The job description for a Veterinary Nurse centres on delivering medical care to animals alongside a Veterinary Surgeon; ensuring the health and welfare of the animal goes beyond the technical nursing aspect. A Veterinary Nurse plays an important role in not only the animals welfare but also educating owners on properly caring for the animals.
If you’re looking for another interesting career in the animal care industry, check out dog grooming as a possible career choice. Vet nursing is a popular career path for those working in the veterinary industry, but there are actually some common misconceptions about this important role within a veterinary practice that need to be debunked.
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What is Veterinary Nursing?
The Veterinary Nurses Council of Australia defines the career as someone who “holds a formally recognised veterinary nursing qualification and maintains their currency of knowledge and skills within the veterinary nursing profession.” Many people often mistake Veterinary Nursing to be the same job as a Veterinarian, but they actually have very different responsibilities and duties when it comes to animal welfare.
Within a Veterinary team, the nurse often has the largest variety of work as they provide both routine and emergency care alongside the Veterinarian as well as assisting the Veterinary Technician. A Vet Nurse is qualified to perform higher-level task such as the administration of anaesthesia, running blood tests, performing dental procedures and other similar tasks, yet one of the most important jobs is educating the general public and owners on proper animal welfare.
This career path for animal lovers is difficult, being both physically and emotionally exhausting, but it can turn out to be a very rewarding experience. If you’re a Vet student thinking about becoming a Veterinary Nurse or even a Veterinary Assistant, take a look at some of the most common myths and misconceptions about this important career path.
Check out these animal care coures if you’re interested in becoming a veterinary nurse.
Myth No. 1: Job Shortages
In Australia, Veterinary Nursing comes under the Animal Care and Management Industry but makes up 42% of the Veterinary Services workforce with approximately 9,300 Vet Nurses in 2018, a number which is expecting to grow by another 9% due to consumer’s pet-related expenditures.
Vet Nursing Workers
Increase in Job Openings
There has also been a sharp increase in the number of Vet graduates due to more institutions opening; there is however a shortage of Vet Nurses and clinics in rural areas. Whilst there are job vacancies available, there is a lack of those having job training is niche areas of practise such as large animal medicine, equine medicine and exotic animal medicine.
Myth No. 2: High Wages
Contrary to belief, Veterinary Clinics and its workers don’t make as much money as you would believe. Whilst many people complain about expensive vet bills, compared to doctors working with humans, animal care pays a lot less than human patient care.
Average Salary for Vet Nurses
For veterinarians, average salaries are based on the type of medicine practised as well as their years of experience. Veterinary Nurses with up to three years experience earn around $17 per hour, whereas 5 years or more only increases to between $21-$26 per hour. Unfortunately, animal handling as a Vet nurse is not considered a high wage profession.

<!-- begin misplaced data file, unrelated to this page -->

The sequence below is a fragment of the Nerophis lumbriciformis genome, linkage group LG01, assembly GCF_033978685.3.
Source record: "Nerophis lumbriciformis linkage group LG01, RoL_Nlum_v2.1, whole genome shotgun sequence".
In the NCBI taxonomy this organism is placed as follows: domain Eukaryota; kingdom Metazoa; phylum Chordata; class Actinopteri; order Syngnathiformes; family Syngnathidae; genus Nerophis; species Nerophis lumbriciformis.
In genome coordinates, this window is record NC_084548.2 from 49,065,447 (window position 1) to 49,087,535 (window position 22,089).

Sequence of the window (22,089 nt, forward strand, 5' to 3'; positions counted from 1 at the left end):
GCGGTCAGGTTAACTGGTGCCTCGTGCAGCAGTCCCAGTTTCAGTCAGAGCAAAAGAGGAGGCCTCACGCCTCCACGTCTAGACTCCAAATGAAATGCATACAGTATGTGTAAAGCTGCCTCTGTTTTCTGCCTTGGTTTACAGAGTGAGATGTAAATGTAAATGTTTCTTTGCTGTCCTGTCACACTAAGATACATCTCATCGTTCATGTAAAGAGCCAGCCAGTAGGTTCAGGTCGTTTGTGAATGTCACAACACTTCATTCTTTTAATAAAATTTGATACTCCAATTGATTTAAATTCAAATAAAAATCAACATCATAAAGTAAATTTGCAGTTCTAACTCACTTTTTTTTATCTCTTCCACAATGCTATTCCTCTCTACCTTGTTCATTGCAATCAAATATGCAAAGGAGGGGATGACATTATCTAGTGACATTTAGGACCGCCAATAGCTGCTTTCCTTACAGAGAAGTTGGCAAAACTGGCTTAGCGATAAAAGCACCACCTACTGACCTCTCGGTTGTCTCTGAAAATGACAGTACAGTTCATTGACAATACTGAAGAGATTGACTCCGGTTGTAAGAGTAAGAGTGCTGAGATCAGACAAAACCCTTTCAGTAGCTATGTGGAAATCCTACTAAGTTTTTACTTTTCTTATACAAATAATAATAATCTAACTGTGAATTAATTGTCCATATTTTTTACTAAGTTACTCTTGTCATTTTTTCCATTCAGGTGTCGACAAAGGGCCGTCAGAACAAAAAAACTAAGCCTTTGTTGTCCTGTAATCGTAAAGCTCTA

The average annual salary for a Veterinary Nurse in Australia is $59,019.
Myth No.3: Spending All Day Around Animals
It would be a dream come true if Vet Nurses spent most of their time cuddling cats and dogs but unfortunately that’s not the case, unlike nurses in hospitals which are sectioned into specific areas and responsibilities, at veterinary clinics the nurse has an array of responsibilities rolled into one. From being a receptionist to assisting the Veterinarian during surgery, analysing blood, administering medication, completing minor operations, giving advice to owners and cleaning, there’s an endless amount of jobs to be done. Veterinary Nurses don’t just have to work in clinics helping pet owners, their skills can also be used in research centres, consulting and even teaching on a wide type of animals.
Myth No.4: It’s Hard to Become a Vet Nurse
Unlike becoming a Veterinary Professional (which can be competitive to enter), the road to a Veterinary Nurse is simpler and less difficult to enter. Currently the Australian national qualification is Certificate IV in Veterinary Nursing, however this only meets the minimum qualification as it is highly recommended a Diplomas of Veterinary Nursing General Practice, Emergency and Critical Care, Surgery and Dentistry are undertaken. The certificate is popular but it is not difficult to get into as there are many TAFE institutions and private training providers you can choose from.
There are approximately over 25 million pets living in Australia and it is most likely that all will end up visiting a Veterinary clinic at some point during their lives. A Veterinary Nurse has a mentally and physically draining career path but it is one that can be rewarding both to you and the animals owner.
If you’re thinking of becoming a Veterinary Nurse now that you know the truth about its misconceptions, take a look at the variety of educational institutions that offer you the start to this important job.
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